IMAGINE an Olympic hockey player striving to get the first goal in an international game if his success meant not a gold medal but the forfeiture of his head.
It sounds strange, but in the culture of the Totonacs in the Veracruz region of Mexico, that's exactly what happened at the end of their ball games played centuries ago.
Bearing a name that means Place of Thunder, El Tajin is a Mayan ruin located in the state of Veracruz, 13 kilometres from the small northern town of Papantla de Contla close to the Gulf of Mexico. Construction started on this architectural treasure in the first century and continued through to the 13th century when Chichimec warriors invaded and decimated the city. El Tajin was eventually abandoned, the city swallowed by the jungle.
For hundreds of years El Tajin's pyramids, temples, ball courts and plazas spread out over 200 hectares, lay dormant beneath the jungle canopy. Rediscovered in 1785, and partially exposed in the early 20th century by archeologist Jose Garcia Payon, this ancient city now lives again.
Although a large part of El Tajin still lies buried beneath rampant vegetation, it's a fascinating tourist destination. Acknowledging its importance, UNESCO has declared it a World Heritage Site.
Among El Tajin's pyramids is the beautifully restored Pyramid of the Niches. Once in an advanced state of collapse, it is now without doubt El Tajin's most impressive building. The 365 alcoves hollowed out from the face of this stepped structure are thought to represent the 365 days of our own solar calendar. Six terraces lead up to its summit, upon which a temple once stood.
In centuries past, El Tajin's ceremonial centre, a clearing of about one kilometre square, was a trading place for the Totonac people. In those times, because there was no currency per se, vanilla, xocolat (chocolate), corn and beans were used for bartering. Indigenous to Mexico, vanilla was considered by the Totonacs to be a gift from the gods. The Vanilla Orchid is now considered sacred, symbolizing love and happiness.
Up until 1427, when the Aztecs moved into the area, vanilla's most important use to the remaining Totonacs was its fragrance and medicinal qualities. Vanilla's popularity reached new heights when the Aztecs devised a culinary use for the black bean, mixing vanilla with chocolate and using it as a celebratory drink.
Emperor Montezuma, it is said, honoured the arrival of the Spanish in 1519 by inviting Hernando Cortez and his Spanish conquistadores to partake of this special drink. It was a highly prized tribute reserved for important personages alone. On his return to Spain, Cortez's discovery was introduced to the elite in Europe, where it was used as a flavouring for tobacco -- another Mexican import -- and later touted as an aphrodisiac.
While wandering among the pyramids on a steamy afternoon in November, I was intrigued by the stone carvings on walls that have stood for close to 800 years. Bloodletting and gruesome rituals -- as depicted by the carvings -- were common in those distant times. These carvings and many others are still visible, but there is a very real fear that acid rain is wreaking havoc on the walls of El Tajin. It's been said that if a solution to the problem is not found soon, in a decade the carvings may no longer exist.
Those depicting the ball courts are of particular interest, since they are believed to have been the training ground for young warriors. In games that resembled our present-day basketball, the goal was to be the first to place the ball, weighing up to four kilograms, through a hoop at the end of the court. Passing this weighty object back and forth was done with the thrust of shoulder, hip, chest, elbows or knees -- no hands allowed.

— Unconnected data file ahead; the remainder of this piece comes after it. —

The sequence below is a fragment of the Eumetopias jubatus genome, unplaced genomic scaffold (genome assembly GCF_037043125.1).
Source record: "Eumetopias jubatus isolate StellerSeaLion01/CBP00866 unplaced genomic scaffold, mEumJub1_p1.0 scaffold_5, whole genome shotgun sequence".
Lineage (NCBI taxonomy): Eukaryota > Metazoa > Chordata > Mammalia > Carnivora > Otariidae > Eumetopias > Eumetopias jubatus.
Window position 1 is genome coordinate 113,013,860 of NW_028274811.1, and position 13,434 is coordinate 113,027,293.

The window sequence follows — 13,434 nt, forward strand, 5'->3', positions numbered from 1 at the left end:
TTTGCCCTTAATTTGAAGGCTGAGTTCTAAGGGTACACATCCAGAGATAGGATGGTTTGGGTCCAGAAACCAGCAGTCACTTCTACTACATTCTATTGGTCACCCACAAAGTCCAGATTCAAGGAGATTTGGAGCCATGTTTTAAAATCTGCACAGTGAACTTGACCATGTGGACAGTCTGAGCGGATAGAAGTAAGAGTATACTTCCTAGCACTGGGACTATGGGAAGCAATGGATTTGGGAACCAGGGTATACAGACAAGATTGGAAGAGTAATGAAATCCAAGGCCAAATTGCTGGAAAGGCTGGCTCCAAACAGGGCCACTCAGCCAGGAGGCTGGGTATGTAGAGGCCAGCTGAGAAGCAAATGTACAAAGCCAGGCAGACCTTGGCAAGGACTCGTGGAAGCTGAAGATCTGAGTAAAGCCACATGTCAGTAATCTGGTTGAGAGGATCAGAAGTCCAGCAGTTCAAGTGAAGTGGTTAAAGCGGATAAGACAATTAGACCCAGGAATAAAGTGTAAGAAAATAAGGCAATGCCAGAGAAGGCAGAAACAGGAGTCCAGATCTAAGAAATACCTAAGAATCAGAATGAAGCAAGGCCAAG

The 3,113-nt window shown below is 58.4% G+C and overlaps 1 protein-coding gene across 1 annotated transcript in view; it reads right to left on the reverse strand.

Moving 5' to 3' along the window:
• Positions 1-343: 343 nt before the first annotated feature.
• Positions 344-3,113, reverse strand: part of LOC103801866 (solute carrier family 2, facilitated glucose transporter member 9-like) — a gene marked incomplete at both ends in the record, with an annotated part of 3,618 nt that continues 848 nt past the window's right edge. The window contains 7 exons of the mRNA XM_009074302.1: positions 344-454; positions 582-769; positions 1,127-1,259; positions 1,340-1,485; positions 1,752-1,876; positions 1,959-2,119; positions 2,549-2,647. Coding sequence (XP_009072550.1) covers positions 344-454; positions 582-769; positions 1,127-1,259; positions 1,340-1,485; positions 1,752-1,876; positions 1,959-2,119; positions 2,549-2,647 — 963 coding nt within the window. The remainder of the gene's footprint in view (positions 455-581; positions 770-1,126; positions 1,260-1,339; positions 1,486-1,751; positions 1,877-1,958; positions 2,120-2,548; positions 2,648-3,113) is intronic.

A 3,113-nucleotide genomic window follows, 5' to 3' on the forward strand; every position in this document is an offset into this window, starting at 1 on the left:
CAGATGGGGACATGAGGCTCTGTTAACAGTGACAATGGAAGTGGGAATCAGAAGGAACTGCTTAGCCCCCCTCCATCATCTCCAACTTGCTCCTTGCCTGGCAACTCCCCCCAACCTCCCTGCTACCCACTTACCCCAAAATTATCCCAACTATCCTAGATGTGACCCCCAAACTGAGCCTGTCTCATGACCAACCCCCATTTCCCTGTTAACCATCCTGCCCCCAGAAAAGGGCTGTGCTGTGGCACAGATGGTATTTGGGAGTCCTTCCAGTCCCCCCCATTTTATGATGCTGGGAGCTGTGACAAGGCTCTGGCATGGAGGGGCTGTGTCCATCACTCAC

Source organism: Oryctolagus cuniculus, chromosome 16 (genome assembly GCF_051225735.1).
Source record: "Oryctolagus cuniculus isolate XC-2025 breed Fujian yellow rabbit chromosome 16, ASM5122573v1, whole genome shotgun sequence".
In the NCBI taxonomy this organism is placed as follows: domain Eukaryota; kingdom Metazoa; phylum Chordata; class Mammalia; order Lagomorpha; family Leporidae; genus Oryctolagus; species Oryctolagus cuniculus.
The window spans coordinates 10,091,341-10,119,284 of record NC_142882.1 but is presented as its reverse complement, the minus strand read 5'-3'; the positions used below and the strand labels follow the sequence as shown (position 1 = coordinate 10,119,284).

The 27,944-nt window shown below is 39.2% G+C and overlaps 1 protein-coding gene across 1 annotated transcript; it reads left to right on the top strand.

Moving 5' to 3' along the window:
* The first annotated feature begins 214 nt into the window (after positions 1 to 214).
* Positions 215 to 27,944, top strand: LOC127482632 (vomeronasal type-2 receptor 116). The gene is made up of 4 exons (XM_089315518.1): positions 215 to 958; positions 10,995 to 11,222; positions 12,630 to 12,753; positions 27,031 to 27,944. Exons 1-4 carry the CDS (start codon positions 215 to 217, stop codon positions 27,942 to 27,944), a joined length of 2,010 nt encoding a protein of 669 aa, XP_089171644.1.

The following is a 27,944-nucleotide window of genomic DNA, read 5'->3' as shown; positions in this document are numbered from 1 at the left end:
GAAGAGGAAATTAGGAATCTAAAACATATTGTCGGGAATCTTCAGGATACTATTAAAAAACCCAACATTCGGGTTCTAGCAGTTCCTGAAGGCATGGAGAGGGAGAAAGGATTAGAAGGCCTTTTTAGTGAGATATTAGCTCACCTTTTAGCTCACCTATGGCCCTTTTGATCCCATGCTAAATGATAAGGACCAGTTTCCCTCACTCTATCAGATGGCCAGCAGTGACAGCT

But unlike our professional basketball game where the winning team is lauded and rewarded substantially, the best performer in this ancient Mayan test of skill was not feted, but summarily executed -- his head offered as a gift to the Gods. "It is most important," said our guide "that the gods receive only the best."
A stroll through the marketplace alongside El Tajin is a shopper's dream. Mexicans in the traditional dress of the Totonacs sell vanilla beans, embroidered blouses, jewelry, brightly painted pottery, and shawls in the brilliant colours of red, orange and yellow most often seen in Mexico.
Upon entering the cultural centre, Totonac women perform a ceremony of cleansing by "beating" visitors across the shoulders, on arms and back, with delicately perfumed abaca plants. Fragrant, sacred smoke is brushed towards each new entrant.
A facet of the Totonac culture that held me enthralled on our visit to the cultural centre was the Dance of the Voladores (those who fly). As I watched, four young boys aged between seven and 14 and their leader, a musician called the Caporal, took part in an ancient ritual of ceremonial flight from the top of a 18-metre-high pole. This ritual was performed as far back as 200 years before the arrival of the first Europeans.
The group, dressed in white shirts, embroidered and beaded shawls, red trousers and flower-bedecked red caps, scaled the pole to its summit. On a raised 10-inch wide plinth on the very top of the pole, the Caporal executed an intricate dance as he played on his flute and drum. There was no rope securing him, nor safety net should he fall.
Surrounding the Caporal, the boys balanced on a flimsy wooden frame. When the dance was over it was the signal for the boys to topple backwards. Hanging upside down, each on the end of a rope, they gradually descended to the ground in a gentle circular motion around the pole.
For those interested in ancient civilizations, as well as the mystery of a Mayan city built in the first century and buried in the jungle for hundreds of years, a visit to El Tajin, Mexico's most important architectural discovery, will not disappoint.